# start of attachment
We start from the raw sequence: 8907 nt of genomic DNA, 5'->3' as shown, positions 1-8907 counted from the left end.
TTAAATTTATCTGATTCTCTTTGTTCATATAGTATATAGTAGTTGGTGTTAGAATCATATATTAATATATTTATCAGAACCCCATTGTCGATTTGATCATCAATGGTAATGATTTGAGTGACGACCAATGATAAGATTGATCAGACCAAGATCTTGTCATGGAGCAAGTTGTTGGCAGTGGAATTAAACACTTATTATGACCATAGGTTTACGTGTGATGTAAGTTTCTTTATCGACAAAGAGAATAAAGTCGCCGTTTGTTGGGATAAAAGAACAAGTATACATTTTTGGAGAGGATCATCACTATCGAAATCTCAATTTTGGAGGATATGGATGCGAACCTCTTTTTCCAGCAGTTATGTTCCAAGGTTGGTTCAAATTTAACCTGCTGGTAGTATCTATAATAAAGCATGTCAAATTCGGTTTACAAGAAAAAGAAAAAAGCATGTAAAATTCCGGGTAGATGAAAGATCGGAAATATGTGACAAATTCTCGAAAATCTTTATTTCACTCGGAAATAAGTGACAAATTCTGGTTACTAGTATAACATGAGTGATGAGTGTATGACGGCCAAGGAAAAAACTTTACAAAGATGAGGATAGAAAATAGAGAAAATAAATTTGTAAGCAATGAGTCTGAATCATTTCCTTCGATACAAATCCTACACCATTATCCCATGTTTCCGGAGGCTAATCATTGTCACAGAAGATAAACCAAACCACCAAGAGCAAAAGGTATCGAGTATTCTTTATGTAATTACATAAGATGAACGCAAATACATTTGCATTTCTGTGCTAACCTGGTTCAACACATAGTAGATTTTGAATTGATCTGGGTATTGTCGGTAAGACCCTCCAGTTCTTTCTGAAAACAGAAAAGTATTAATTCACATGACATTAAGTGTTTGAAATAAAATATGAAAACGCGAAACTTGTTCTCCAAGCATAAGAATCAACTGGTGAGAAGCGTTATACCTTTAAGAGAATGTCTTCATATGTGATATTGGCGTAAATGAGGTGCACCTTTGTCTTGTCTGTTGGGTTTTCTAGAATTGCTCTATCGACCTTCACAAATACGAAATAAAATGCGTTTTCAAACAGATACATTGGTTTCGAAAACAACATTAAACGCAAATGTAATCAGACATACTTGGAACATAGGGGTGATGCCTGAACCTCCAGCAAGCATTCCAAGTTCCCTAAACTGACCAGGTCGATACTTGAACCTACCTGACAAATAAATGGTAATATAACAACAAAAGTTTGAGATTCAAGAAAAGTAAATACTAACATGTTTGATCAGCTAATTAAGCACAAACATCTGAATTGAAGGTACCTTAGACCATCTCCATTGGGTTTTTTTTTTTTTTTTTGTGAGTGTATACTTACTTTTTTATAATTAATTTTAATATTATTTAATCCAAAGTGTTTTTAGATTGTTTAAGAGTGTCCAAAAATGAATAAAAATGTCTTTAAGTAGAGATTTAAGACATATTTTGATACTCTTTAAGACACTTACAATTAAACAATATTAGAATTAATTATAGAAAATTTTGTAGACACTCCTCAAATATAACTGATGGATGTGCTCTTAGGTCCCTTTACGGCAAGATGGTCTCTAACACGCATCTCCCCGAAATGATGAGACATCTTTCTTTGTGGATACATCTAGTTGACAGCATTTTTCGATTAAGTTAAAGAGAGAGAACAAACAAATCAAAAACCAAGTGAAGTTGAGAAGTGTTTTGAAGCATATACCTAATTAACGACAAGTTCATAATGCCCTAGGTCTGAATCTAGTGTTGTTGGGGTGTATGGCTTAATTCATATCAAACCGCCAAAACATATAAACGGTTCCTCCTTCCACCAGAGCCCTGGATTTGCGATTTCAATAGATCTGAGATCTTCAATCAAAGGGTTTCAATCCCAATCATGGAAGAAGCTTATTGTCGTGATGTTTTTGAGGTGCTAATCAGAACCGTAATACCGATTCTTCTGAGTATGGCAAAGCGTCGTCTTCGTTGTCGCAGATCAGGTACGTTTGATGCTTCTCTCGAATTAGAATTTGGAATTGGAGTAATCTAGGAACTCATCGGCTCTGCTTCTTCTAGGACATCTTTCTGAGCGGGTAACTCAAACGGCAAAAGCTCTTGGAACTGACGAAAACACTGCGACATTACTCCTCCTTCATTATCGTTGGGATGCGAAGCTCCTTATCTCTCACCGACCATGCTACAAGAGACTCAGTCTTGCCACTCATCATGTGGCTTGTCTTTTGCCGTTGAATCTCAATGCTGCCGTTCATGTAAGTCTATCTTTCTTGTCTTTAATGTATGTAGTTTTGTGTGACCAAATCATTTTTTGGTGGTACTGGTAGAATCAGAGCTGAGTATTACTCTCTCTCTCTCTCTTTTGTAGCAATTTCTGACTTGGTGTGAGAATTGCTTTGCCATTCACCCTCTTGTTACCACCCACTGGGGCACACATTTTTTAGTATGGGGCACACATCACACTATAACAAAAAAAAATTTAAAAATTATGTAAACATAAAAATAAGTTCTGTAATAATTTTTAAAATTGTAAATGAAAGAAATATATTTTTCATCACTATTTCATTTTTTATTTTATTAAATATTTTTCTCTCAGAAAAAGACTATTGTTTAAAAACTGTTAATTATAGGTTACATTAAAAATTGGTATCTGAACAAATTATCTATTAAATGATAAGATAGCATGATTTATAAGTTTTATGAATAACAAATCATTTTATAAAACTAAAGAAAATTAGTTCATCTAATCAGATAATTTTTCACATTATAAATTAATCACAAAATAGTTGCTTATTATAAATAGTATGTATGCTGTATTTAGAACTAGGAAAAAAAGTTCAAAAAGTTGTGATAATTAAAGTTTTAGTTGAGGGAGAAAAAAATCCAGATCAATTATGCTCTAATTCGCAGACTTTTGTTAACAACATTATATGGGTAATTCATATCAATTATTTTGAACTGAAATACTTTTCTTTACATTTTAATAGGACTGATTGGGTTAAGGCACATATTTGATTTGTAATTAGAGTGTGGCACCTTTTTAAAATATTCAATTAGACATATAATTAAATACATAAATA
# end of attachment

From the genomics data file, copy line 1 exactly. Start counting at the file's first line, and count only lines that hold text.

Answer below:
We start from the raw sequence: 8907 nt of genomic DNA, 5'->3' as shown, positions 1-8907 counted from the left end.